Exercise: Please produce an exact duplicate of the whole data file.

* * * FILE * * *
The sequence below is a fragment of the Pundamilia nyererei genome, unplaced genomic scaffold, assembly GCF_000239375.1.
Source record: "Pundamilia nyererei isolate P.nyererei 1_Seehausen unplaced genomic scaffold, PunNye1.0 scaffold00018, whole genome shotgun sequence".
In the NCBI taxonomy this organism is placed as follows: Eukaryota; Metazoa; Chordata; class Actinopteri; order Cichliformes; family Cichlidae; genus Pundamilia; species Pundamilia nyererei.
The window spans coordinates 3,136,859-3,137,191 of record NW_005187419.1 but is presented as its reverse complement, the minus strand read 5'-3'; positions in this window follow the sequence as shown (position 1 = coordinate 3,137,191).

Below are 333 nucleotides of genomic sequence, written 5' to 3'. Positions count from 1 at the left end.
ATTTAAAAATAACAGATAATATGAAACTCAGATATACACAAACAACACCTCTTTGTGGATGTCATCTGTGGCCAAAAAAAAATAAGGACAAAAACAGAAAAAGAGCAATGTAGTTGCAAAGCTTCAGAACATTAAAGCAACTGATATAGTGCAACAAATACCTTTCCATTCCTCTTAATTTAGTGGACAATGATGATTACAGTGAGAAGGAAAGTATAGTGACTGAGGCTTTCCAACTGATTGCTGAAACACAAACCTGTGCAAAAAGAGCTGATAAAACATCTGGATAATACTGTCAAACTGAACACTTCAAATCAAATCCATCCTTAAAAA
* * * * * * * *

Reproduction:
The sequence below is a fragment of the Pundamilia nyererei genome, unplaced genomic scaffold, assembly GCF_000239375.1.
Source record: "Pundamilia nyererei isolate P.nyererei 1_Seehausen unplaced genomic scaffold, PunNye1.0 scaffold00018, whole genome shotgun sequence".
In the NCBI taxonomy this organism is placed as follows: Eukaryota; Metazoa; Chordata; class Actinopteri; order Cichliformes; family Cichlidae; genus Pundamilia; species Pundamilia nyererei.
The window spans coordinates 3,136,859-3,137,191 of record NW_005187419.1 but is presented as its reverse complement, the minus strand read 5'-3'; positions in this window follow the sequence as shown (position 1 = coordinate 3,137,191).

Below are 333 nucleotides of genomic sequence, written 5' to 3'. Positions count from 1 at the left end.
ATTTAAAAATAACAGATAATATGAAACTCAGATATACACAAACAACACCTCTTTGTGGATGTCATCTGTGGCCAAAAAAAAATAAGGACAAAAACAGAAAAAGAGCAATGTAGTTGCAAAGCTTCAGAACATTAAAGCAACTGATATAGTGCAACAAATACCTTTCCATTCCTCTTAATTTAGTGGACAATGATGATTACAGTGAGAAGGAAAGTATAGTGACTGAGGCTTTCCAACTGATTGCTGAAACACAAACCTGTGCAAAAAGAGCTGATAAAACATCTGGATAATACTGTCAAACTGAACACTTCAAATCAAATCCATCCTTAAAAA